7. Provide Training on Mobilizing Women. Each union provided formal training ... and even more training was done through informal, on-the-job training. RWDSU used MySpace, Facebook, and text messaging to teach communications skills.

Other tactics. Many women involved in the campaigns used networks and tactics from their previous activism  around community issues like school quality, crime, or housing.  RWDSU encouraged workers to form coalitions based on  groups like race, age, and sexual orientation, UFT created the Hispanic Leadership Committee in the Bronx, and 1199SEIU united its younger members in an “Under Thirty Committee.”

Conclusions:'Change is not optional'

3 little girls with sign - Respect Our Mamas
BCTGM union

“The seven strategies… that were identified as effective in this study could theoretically occur in any traditional union organizing campaign. Why don’t they, if they work?” asks the report.

It concludes that women’s concerns and demands are challenging the traditional assumptions of many unions and leaders. “Unions have to learn to organize women more effectively” and become “community partners” collaborating with other social justice groups. That has legitimized the union among workers, and “the community in turn felt invested in the union and saw an interest in helping it succeed.”

The successful tactics amount to “a social justice organizing model” aimed at improving workers’ whole lives as workers, parents, caregivers and community members, and embedding unions into the identity of the community.

Woman-centered campaigns “recognize that workers are not just an undifferentiated mass of potential members: they are approached as individuals with a multiplicity of identities that intersect. Organizers build links among women based on these identity-based subgroups.” They also share power and meet workers on their terms, at different times and locations. They offer creative opportunities for women to socialize as well as strategize together.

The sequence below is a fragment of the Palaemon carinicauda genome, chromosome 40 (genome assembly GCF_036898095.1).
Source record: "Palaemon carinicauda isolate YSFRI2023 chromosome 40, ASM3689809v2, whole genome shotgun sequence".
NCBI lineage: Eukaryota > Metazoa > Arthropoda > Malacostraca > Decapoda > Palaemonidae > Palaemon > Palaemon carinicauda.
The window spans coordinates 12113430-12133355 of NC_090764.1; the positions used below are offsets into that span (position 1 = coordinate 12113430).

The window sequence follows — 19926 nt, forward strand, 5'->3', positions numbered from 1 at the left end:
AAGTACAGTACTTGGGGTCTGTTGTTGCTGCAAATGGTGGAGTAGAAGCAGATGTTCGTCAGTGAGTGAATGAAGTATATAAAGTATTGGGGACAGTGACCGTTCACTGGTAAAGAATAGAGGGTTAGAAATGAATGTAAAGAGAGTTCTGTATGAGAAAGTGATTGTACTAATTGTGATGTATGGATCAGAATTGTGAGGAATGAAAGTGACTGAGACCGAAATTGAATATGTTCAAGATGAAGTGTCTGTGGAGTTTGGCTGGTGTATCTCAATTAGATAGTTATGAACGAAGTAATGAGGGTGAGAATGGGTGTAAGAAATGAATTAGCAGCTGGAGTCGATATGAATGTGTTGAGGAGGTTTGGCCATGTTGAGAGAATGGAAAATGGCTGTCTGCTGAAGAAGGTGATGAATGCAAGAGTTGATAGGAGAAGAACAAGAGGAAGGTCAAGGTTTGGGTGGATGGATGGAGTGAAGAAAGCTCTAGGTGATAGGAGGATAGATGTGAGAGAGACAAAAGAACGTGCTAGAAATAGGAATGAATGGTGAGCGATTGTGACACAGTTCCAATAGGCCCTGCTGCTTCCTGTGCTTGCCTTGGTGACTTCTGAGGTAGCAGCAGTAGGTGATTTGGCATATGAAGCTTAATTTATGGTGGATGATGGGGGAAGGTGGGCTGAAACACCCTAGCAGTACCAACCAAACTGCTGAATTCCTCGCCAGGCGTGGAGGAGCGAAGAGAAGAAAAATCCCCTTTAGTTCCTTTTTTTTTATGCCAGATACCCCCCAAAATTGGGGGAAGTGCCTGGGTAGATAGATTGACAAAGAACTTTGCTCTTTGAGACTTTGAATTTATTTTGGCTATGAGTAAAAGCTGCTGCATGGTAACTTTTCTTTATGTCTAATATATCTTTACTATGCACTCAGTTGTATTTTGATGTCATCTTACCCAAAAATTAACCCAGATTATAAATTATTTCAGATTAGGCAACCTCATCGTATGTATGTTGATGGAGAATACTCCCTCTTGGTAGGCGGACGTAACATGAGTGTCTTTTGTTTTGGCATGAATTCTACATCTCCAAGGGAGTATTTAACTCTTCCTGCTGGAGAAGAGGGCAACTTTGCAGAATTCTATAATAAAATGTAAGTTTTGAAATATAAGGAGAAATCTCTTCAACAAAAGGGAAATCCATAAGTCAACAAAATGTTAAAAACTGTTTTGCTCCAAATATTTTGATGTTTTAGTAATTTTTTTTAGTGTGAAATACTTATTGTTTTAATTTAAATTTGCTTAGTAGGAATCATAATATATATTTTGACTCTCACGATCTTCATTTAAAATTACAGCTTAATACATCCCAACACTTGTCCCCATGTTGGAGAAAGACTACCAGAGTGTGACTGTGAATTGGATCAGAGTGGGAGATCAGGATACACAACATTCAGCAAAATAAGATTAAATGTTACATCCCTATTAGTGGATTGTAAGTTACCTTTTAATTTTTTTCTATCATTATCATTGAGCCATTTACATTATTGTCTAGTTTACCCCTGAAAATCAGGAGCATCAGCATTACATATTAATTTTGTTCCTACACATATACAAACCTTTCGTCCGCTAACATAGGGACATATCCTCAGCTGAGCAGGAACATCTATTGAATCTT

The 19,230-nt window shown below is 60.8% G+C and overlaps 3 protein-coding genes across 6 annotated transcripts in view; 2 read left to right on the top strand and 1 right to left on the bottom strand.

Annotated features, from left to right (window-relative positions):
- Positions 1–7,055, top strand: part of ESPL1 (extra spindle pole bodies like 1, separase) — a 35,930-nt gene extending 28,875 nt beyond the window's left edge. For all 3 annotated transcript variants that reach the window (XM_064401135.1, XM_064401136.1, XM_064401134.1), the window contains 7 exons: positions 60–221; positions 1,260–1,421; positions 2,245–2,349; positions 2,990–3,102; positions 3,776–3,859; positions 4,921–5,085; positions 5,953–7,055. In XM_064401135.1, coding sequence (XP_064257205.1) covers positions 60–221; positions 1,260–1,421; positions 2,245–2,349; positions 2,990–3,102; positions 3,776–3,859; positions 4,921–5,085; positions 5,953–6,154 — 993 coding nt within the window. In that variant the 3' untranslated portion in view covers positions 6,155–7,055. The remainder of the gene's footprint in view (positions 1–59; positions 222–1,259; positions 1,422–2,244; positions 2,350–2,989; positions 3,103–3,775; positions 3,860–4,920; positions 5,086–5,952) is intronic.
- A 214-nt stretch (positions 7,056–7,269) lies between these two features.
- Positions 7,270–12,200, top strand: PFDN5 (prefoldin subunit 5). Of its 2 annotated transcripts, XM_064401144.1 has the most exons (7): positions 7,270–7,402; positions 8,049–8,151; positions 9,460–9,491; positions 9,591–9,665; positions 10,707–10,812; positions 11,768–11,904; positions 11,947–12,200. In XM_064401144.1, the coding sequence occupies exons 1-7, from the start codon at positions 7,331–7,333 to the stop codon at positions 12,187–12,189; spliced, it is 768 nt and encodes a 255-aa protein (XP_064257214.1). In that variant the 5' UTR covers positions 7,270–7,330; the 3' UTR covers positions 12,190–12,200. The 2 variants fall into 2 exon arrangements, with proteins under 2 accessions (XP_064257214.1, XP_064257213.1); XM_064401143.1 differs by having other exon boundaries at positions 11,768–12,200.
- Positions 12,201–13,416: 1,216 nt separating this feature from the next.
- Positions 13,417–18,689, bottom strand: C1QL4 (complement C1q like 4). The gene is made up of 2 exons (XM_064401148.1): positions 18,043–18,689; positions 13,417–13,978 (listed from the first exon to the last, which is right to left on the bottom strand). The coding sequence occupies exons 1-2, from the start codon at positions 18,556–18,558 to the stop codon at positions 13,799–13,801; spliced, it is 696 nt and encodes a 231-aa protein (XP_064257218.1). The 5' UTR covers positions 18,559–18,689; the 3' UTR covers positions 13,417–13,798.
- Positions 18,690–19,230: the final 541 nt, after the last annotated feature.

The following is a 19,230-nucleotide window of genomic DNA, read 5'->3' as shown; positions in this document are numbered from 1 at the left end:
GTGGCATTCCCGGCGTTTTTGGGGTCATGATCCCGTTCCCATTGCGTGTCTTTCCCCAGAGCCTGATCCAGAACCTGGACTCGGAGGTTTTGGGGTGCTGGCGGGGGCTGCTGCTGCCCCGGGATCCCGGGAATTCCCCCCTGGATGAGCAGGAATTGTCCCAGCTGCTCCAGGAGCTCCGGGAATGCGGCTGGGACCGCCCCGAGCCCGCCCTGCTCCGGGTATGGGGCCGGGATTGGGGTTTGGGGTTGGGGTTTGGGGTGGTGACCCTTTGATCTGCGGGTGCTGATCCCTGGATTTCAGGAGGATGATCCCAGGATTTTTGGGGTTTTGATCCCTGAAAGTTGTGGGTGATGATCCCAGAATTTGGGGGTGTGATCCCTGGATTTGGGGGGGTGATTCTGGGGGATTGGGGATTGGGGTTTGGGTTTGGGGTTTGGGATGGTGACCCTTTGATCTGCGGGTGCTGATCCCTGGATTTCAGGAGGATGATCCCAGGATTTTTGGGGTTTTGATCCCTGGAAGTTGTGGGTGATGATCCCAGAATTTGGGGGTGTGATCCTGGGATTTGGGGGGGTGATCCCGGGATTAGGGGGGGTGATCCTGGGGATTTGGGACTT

And finally, “each campaign created a new image of what a union is: non-hierarchical, open to input, diverse, and willing to partner with other groups. The challenge now will be whether the union will adapt to fit the image?

“The centralized structures and gender biases of the old industrial economy, workplaces, and unions helped normalize a way of organizing that has failed to produce the results the labor movement needs... Younger women activists were outspoken in their criticism of unions as not being responsive to the lives and concern of women on staff, particularly women with families.

“In our view, it is too narrow to label this new approach as a “women’s way of organizing… The focus on community and workers’ whole lives is important to organizing all workers, male or female... If U.S. unions find it impossible to change, workers will build (and already are building) new structures and organizations to fight for their interests.”

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"Attracting and retaining a talented activist core of organizers who understand what it takes to organize women is not optional for the labor movement; it’s essential.

––"Is There a Women's Way of Organizing?" report

"We’re not interested in reproducing the same top-down structures
internally that out there in the world have kept working people at the bottom.”

Young organizer,
"Is There a Women's Way of Organizing?" report

"Our customer service training is
... a great recruitment tool for us and it upgrades their skills. It’s led by union members for nonunion members and it’s open to anybody.”

"Is There a Women's Way of Organizing?" report

"We have seminars and workshops on domestic violence
, housing, and women in leadership roles. Whether it be informal meetings or formal meetings, it’s all an education process.” 

"Is There a Women's Way of Organizing?" report


"We try to keep people knowing that their culture is important to the country. At every general membership meeting, members do poetry or skits and we even had a calypso.”

– DWU,
"Is There a Women's Way of Organizing?" report

"Our RAP Street Team is about connecting people.
You’re a part of the Street Team if you talk to your friend about RAP or if when you go shopping, you give the person that helps you a flier about RAP.” 

"Is There a Women's Way of Organizing?" report


"When you’re organizing a fragmented workforce, how do you bring people together? We go to people’s houses to have an organizing meeting... we travel with them on the train when they are going home... We’ll do meetings as late as 9 p.m.. The internet is also a way for people to feel connected.”

"Is There a Women's Way of Organizing?" report


"We participate in cultural events, dances, family picnics, the Caribbean and Puerto Rican Day parades, and political campaigns.”

– 1199SEIU,
"Is There a Women's Way of Organizing?" report